- a chemically inert, radioactive gaseous element produced by the decay of radium: emissions produced by outgassing of rock, brick, etc. are a health hazard. Symbol: Rn; atomic number: 86; atomic weight: 222.
Origin of radon
Dictionary.com Unabridged Based on the Random House Unabridged Dictionary, © Random House, Inc. 2018
- a colourless radioactive element of the rare gas group, the most stable isotope of which, radon-222, is a decay product of radium. It is used as an alpha particle source in radiotherapy. Symbol: Rn; atomic no: 86; half-life of 222 Rn: 3.82 days; valency: 0; density: 9.73 kg/m³; melting pt: –71°C; boiling pt: –61.7°C
C20: from radium + -on
Collins English Dictionary - Complete & Unabridged 2012 Digital Edition © William Collins Sons & Co. Ltd. 1979, 1986 © HarperCollins Publishers 1998, 2000, 2003, 2005, 2006, 2007, 2009, 2012
Word Origin and History for radon
heaviest gaseous element, 1918, from German Radon, from radium (q.v.) + -on suffix of inert gases. The element was identified in radioactive decay of radium. Alternative name niton (from Latin nitens "shining") gained currency in France and Germany.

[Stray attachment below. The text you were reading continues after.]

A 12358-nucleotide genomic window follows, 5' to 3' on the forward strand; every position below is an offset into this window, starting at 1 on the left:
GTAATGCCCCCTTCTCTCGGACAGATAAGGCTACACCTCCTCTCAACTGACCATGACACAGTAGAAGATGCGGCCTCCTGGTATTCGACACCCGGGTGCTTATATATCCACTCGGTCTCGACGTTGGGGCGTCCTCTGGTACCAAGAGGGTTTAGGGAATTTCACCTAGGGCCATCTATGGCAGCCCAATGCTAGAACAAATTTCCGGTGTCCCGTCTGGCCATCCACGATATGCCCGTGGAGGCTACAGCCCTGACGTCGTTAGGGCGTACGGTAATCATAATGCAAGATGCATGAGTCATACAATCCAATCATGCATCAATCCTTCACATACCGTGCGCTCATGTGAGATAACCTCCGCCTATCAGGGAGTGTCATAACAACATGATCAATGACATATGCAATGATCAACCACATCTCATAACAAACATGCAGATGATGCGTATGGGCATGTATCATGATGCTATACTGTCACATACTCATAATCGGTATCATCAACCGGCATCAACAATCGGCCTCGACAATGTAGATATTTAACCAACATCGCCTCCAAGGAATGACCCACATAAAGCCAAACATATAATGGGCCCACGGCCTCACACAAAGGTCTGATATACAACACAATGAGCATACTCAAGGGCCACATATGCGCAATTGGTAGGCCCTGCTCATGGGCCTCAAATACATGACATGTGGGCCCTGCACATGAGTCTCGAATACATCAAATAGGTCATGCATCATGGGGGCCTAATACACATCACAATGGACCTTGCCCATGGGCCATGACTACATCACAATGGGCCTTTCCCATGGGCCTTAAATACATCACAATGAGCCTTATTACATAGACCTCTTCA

Online Etymology Dictionary, © 2010 Douglas Harper
- A radioactive, largely inert gaseous element formed by the radioactive decay of radium and used as a radiation source in radiotherapy and research; its most stable isotope is Rn 222 with a half-life of 3.82 days. Atomic number 86.
The American Heritage® Stedman's Medical Dictionary Copyright © 2002, 2001, 1995 by Houghton Mifflin Company. Published by Houghton Mifflin Company.
- A colorless, odorless, radioactive element in the noble gas group. It is produced by the radioactive decay of radium and occurs in minute amounts in soil, rocks, and the air near the ground. Radon is used as a source of radiation for the treatment of cancer and other diseases. Its most stable isotope is Rn 222 with a half-life of 3.82 days. Atomic number 86; melting point -71°C; boiling point -61.8°C; specific gravity (solid) 4. See Periodic Table.
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